Recorded on his own tape recorder, in his bedroom, it's just Bruce and his acoustic guitar yearning for redemption, deliverance, and a reason to believe. The lyrics on this album will get inside you immediately, within the first few lines of the title track. They will pull you into the desolate world of his disparaged and lonely characters. Bruce is a master at painting portraits of life in his words by creating characters you can feel, see, and love. On 'Nebraska', he creates antiheroes for the common man. In "Johnny 99" you start to empathize with the main character as he descends toward madness after losing his job at the plant in Mahwah late last month. In "Highway Patrolman" Bruce displays the moral ambiguity of an honest man torn between his duty as a law officer and his own flesh and blood. Others like "Used Car" and "Mansion on the Hill" are Bruce's retelling of his childhood memories. They will leave you feeling lost in time, like you are looking into the soul of an old black and white portrait.

    "State Trooper" is a song like no other. Bruce himself wasn't sure if it could be even called a song, but he threw it on the record anyway. I wouldn't recommend listening to it while driving alone, especially after midnight, because it might scare the s*** out of you. Either that, or you will go mad and drive endlessly trying to escape from nowhere.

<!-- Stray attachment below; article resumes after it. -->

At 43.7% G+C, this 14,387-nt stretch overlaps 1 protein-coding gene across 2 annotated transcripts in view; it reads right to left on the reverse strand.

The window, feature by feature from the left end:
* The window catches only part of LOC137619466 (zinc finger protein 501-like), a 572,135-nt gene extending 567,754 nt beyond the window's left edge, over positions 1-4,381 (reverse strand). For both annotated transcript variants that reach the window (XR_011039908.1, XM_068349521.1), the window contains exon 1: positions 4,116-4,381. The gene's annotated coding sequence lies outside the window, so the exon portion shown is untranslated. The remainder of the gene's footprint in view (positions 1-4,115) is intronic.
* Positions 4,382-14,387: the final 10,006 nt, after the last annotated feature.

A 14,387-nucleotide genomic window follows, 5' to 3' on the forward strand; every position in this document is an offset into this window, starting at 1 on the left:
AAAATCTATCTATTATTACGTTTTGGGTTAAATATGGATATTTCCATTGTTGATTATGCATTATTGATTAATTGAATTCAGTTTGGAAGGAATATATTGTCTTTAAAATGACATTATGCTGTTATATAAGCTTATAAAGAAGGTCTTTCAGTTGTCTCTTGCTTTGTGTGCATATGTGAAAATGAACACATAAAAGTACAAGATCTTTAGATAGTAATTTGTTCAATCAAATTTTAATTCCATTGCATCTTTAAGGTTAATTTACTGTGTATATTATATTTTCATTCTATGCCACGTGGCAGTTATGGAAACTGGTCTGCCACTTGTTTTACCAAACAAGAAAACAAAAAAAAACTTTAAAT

'Nebraska' is one of those albums that takes on a whole new persona depending on when you listen to it. In the daytime, it is a realistic journey into the past, a walk with each character down the street of hopelessness towards a meaningful existence. At night, however, it turns into a descent into loneliness, desperation and uncertain fear. Listening to this record will definitely take you somewhere. It may be somewhere unpleasant, somewhere to close for comfort, to real to discern. It may take you to a place where everything you've ever known in life fails you. And it may strike you kind of funny...but at the end you'll somehow be left with more of a reason to believe.

    4-0 out of 5 stars Taped it off the radio in 1982